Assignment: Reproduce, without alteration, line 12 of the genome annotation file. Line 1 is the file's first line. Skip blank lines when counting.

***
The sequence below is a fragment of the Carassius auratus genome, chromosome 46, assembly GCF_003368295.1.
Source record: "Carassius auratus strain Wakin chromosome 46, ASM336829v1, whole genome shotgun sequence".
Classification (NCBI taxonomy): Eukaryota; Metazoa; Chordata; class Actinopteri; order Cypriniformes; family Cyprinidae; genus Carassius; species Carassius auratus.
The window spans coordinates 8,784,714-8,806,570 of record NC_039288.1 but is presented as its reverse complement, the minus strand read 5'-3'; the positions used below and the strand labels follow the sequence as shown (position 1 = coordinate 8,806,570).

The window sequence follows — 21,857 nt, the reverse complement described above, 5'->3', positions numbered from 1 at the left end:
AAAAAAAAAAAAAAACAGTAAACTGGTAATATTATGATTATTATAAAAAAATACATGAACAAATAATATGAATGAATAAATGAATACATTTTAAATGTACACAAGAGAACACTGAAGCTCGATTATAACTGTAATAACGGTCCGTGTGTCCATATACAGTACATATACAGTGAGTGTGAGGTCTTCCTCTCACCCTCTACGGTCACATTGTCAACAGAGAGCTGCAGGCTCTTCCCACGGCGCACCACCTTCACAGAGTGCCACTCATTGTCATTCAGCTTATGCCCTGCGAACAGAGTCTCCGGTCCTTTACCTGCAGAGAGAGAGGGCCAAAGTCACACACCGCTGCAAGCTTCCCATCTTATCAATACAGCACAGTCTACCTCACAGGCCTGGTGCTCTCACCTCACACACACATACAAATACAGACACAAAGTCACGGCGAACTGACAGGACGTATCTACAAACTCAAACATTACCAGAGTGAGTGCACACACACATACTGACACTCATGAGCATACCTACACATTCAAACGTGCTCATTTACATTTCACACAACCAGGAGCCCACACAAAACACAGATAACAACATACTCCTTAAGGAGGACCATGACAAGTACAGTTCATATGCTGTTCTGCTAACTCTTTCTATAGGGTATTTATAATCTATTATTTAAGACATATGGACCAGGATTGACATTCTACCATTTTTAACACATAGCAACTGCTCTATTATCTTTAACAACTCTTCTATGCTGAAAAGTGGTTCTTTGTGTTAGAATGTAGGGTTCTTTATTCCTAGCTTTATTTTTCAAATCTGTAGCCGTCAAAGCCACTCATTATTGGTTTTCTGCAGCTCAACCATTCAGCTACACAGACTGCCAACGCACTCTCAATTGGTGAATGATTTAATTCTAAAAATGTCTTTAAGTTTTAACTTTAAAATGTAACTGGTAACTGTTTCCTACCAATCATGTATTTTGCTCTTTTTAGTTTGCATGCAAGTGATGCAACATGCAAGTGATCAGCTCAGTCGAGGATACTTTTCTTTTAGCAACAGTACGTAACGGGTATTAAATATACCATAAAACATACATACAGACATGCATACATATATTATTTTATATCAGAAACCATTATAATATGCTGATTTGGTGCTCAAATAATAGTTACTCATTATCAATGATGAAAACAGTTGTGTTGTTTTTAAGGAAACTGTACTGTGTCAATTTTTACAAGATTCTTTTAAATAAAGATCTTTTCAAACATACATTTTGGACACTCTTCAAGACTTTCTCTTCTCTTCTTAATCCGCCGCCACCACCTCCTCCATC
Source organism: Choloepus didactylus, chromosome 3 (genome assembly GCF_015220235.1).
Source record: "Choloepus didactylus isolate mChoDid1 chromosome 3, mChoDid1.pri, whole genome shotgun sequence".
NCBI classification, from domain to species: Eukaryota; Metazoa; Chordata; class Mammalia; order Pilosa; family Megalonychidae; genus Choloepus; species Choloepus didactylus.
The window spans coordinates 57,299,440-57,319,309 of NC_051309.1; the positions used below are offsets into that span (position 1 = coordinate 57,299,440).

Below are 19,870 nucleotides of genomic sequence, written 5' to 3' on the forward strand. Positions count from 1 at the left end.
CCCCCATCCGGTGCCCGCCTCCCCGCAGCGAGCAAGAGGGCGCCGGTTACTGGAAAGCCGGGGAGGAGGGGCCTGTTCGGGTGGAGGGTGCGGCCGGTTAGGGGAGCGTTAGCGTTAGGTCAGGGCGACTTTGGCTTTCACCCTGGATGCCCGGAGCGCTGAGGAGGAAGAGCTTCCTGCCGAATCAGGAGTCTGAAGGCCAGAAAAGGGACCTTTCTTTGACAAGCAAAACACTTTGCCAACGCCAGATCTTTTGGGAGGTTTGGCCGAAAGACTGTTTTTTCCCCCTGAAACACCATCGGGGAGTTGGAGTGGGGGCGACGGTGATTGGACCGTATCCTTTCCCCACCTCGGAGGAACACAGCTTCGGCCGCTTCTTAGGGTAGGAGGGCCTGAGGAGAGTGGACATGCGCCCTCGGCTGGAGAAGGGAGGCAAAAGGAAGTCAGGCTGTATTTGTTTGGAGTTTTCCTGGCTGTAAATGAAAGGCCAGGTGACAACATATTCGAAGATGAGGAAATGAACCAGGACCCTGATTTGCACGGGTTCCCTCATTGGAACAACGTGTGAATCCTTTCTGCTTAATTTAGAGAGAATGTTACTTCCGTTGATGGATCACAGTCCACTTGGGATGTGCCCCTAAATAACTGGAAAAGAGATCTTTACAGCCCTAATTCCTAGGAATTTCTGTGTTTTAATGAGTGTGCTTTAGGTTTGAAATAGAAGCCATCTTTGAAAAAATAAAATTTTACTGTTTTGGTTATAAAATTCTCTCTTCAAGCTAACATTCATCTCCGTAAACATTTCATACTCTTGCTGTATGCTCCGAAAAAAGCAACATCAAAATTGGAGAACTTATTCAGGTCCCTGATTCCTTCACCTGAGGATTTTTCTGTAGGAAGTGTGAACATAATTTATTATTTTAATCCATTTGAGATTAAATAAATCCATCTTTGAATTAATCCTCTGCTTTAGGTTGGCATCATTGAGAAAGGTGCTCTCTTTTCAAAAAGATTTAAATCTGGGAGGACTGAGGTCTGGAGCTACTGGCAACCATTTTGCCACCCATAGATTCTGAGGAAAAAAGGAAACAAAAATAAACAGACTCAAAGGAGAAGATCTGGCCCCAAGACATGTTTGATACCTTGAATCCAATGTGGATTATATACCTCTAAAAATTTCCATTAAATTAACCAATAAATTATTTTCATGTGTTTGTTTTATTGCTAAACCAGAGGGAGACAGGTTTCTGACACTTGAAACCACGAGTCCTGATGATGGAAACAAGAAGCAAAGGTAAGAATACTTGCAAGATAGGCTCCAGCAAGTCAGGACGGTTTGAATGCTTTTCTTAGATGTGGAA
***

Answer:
CCCCCATCCGGTGCCCGCCTCCCCGCAGCGAGCAAGAGGGCGCCGGTTACTGGAAAGCCGGGGAGGAGGGGCCTGTTCGGGTGGAGGGTGCGGCCGGTTAGGGGAGCGTTAGCGTTAGGTCAGGGCGACTTTGGCTTTCACCCTGGATGCCCGGAGCGCTGAGGAGGAAGAGCTTCCTGCCGAATCAGGAGTCTGAAGGCCAGAAAAGGGACCTTTCTTTGACAAGCAAAACACTTTGCCAACGCCAGATCTTTTGGGAGGTTTGGCCGAAAGACTGTTTTTTCCCCCTGAAACACCATCGGGGAGTTGGAGTGGGGGCGACGGTGATTGGACCGTATCCTTTCCCCACCTCGGAGGAACACAGCTTCGGCCGCTTCTTAGGGTAGGAGGGCCTGAGGAGAGTGGACATGCGCCCTCGGCTGGAGAAGGGAGGCAAAAGGAAGTCAGGCTGTATTTGTTTGGAGTTTTCCTGGCTGTAAATGAAAGGCCAGGTGACAACATATTCGAAGATGAGGAAATGAACCAGGACCCTGATTTGCACGGGTTCCCTCATTGGAACAACGTGTGAATCCTTTCTGCTTAATTTAGAGAGAATGTTACTTCCGTTGATGGATCACAGTCCACTTGGGATGTGCCCCTAAATAACTGGAAAAGAGATCTTTACAGCCCTAATTCCTAGGAATTTCTGTGTTTTAATGAGTGTGCTTTAGGTTTGAAATAGAAGCCATCTTTGAAAAAATAAAATTTTACTGTTTTGGTTATAAAATTCTCTCTTCAAGCTAACATTCATCTCCGTAAACATTTCATACTCTTGCTGTATGCTCCGAAAAAAGCAACATCAAAATTGGAGAACTTATTCAGGTCCCTGATTCCTTCACCTGAGGATTTTTCTGTAGGAAGTGTGAACATAATTTATTATTTTAATCCATTTGAGATTAAATAAATCCATCTTTGAATTAATCCTCTGCTTTAGGTTGGCATCATTGAGAAAGGTGCTCTCTTTTCAAAAAGATTTAAATCTGGGAGGACTGAGGTCTGGAGCTACTGGCAACCATTTTGCCACCCATAGATTCTGAGGAAAAAAGGAAACAAAAATAAACAGACTCAAAGGAGAAGATCTGGCCCCAAGACATGTTTGATACCTTGAATCCAATGTGGATTATATACCTCTAAAAATTTCCATTAAATTAACCAATAAATTATTTTCATGTGTTTGTTTTATTGCTAAACCAGAGGGAGACAGGTTTCTGACACTTGAAACCACGAGTCCTGATGATGGAAACAAGAAGCAAAGGTAAGAATACTTGCAAGATAGGCTCCAGCAAGTCAGGACGGTTTGAATGCTTTTCTTAGATGTGGAA